Creativity: from discourse to doctrine

Schlesinger, P. (2007) Creativity: from discourse to doctrine. Screen, 48(3), pp. 399-387. (doi:10.1093/screen/hjm037)

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Publisher's URL: http://dx.doi.org/10.1093/screen/hjm037

Abstract

This is a short report on work in progress. It centres on the idea of ‘creativity’, which is of presently of key importance for current UK government thinking about the ‘creative economy’. ‘Creativity’, I shall argue, has established itself as a hegemonic term in an increasingly elaborated framework of policy ideas. Although my focus is on the UK, we are addressing a body of thought that is now increasingly international in scope. The ideas in question are influential and set the terms for thought and action across a number of policy fields. Not for nothing has David Puttnam, a key ‘New’ Labour figure, said that ‘the importance of the creative industries was quickly enshrined as an article of faith’. An analysis of New Labour discourse reveals an underlying credo – itself a fit subject for the critique of ideology. A concerted effort is under way to shape a wide range of working practices by invoking creativity and innovation. These attributes are supposed to make our societies and economies grow in a fiercely competitive world. At present, official thinking circulates in a dominant culture of largely uncritical acceptance. Alongside the elaboration of the doctrine of creativity by the government policy apparatus is a specialist discourse of academic analysis. If it is now fashionable to see the creative economy as pivotal to the wider economy, this view is certainly not limited to policy makers. As creativity has moved centre stage, it has also become extraordinarily banal. The mark of its present hegemony is that it is also increasingly ubiquitous. ‘British creativity’, for instance, ensures market success for Thornton’s, the chocolate manufacturers, so their advertising tells us. Not on its own, to be sure: cocoa and sugar are added ingredients. In a district nearby to mine in Glasgow, there is a ‘creative hairdresser’. We who stay without must ponder what wondrous transformations occur under the stylists’ hands. My inbox is regularly assaulted by spam offering courses to explore my creativity (and temptingly, to develop my ludic qualities) in New York City and various European locations. So far I have managed to resist. Such examples could easily be multiplied.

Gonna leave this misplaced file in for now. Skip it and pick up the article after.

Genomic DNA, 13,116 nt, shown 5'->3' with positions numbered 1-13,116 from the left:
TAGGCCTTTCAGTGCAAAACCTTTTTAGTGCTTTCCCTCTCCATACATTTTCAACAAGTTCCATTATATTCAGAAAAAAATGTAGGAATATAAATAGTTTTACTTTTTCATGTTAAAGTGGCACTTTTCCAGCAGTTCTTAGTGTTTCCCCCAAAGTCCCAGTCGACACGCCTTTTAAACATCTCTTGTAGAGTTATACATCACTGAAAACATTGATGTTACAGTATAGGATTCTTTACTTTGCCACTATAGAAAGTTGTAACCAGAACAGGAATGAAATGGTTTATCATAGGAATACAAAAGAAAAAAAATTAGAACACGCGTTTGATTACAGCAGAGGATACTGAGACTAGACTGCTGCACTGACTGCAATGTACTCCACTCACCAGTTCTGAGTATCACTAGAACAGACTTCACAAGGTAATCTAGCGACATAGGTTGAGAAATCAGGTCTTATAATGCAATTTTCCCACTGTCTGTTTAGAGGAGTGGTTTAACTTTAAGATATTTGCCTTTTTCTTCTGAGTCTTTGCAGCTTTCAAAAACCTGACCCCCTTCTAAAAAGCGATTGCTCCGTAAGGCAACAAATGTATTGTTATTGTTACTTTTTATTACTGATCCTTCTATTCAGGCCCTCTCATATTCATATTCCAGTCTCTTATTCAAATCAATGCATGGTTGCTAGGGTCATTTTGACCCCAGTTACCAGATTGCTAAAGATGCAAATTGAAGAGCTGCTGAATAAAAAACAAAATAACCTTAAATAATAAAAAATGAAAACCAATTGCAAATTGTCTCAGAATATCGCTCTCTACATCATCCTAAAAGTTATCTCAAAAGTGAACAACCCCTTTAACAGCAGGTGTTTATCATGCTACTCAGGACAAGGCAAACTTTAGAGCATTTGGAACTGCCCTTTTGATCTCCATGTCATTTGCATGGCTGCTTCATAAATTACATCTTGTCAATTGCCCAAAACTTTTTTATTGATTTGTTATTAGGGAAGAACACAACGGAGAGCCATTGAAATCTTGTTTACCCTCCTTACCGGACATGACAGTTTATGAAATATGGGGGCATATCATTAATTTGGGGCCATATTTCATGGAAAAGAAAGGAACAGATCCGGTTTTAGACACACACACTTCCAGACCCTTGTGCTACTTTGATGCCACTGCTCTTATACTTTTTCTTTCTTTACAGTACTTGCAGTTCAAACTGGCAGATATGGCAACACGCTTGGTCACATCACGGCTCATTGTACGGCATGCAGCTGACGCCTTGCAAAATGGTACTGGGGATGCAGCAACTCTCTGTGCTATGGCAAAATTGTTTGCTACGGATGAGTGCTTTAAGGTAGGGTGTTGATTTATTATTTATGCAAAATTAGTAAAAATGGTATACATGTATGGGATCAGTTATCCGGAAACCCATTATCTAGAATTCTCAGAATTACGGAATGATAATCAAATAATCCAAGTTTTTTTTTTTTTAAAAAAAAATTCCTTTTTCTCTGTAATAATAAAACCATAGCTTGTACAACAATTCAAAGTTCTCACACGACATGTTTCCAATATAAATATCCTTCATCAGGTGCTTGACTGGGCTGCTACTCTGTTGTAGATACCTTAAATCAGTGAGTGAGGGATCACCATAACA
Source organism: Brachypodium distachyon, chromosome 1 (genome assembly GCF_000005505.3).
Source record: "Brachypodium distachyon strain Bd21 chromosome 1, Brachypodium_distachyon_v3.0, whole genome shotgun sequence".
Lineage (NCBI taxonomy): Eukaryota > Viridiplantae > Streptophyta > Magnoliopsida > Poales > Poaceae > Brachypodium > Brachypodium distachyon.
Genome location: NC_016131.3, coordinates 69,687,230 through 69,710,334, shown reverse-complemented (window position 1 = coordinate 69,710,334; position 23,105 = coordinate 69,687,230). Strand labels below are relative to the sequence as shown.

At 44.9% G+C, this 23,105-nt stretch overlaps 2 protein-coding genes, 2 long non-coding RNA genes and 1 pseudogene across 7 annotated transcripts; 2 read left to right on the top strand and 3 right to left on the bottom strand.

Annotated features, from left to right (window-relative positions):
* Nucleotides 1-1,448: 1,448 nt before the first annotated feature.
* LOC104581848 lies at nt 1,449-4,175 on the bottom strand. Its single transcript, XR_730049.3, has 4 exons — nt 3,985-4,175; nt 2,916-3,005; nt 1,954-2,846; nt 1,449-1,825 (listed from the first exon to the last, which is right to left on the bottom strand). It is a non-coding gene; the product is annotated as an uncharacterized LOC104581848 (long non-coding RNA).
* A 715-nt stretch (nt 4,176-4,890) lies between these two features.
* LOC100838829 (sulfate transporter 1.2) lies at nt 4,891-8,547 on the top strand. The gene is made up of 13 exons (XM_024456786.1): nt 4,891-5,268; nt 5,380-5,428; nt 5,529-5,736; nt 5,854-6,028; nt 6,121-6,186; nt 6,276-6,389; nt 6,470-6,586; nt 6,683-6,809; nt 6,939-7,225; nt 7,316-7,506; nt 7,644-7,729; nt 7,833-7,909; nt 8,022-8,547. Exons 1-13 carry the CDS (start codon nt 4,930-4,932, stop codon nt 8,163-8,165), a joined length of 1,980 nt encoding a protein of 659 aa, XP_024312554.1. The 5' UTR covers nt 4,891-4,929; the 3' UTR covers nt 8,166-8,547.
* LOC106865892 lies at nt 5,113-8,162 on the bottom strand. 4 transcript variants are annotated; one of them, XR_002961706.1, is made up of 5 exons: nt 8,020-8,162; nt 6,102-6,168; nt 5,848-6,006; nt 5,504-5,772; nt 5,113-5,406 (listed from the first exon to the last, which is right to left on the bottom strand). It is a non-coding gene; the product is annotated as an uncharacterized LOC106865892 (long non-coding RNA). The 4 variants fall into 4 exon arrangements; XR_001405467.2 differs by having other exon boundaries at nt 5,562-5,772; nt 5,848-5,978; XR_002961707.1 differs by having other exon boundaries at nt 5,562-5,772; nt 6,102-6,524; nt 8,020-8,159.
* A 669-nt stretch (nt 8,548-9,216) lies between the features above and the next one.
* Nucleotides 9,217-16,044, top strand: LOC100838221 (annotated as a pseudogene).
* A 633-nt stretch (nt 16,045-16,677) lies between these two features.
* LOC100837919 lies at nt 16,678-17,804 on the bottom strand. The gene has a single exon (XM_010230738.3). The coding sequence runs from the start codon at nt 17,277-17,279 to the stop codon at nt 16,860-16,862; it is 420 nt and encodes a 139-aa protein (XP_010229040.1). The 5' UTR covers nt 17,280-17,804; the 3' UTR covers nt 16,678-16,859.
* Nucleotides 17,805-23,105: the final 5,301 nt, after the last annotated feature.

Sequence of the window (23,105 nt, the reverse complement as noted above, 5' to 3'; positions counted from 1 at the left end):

Item Type:Articles
Additional Information:The full text of this paper will not be available until October 2009 due to publishers embargo.
Status:Published
Refereed:Yes
Glasgow Author(s) Enlighten ID:Schlesinger, Professor Philip
Authors: Schlesinger, P.
Subjects:B Philosophy. Psychology. Religion > B Philosophy (General)
H Social Sciences > HD Industries. Land use. Labor
College/School:College of Arts > School of Culture and Creative Arts > Theatre Film and TV Studies
Journal Name:Screen
Publisher:Oxford University Press
ISSN:0036-9543
First Published:First published in Screen 48(3):399-387
Publisher Policy:Reproduced in accordance with the copyright policy of the publisher.

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Project CodeAward NoProject NamePrincipal InvestigatorFunder's NameFunder RefLead Dept
447241Creativity - policy and practice. A study of government, the BBC and UK Film CouncilPhilip SchlesingerArts and Humanities Research Council (AHRC)112152/1CCA - THEATRE FILM AND TV STUDIES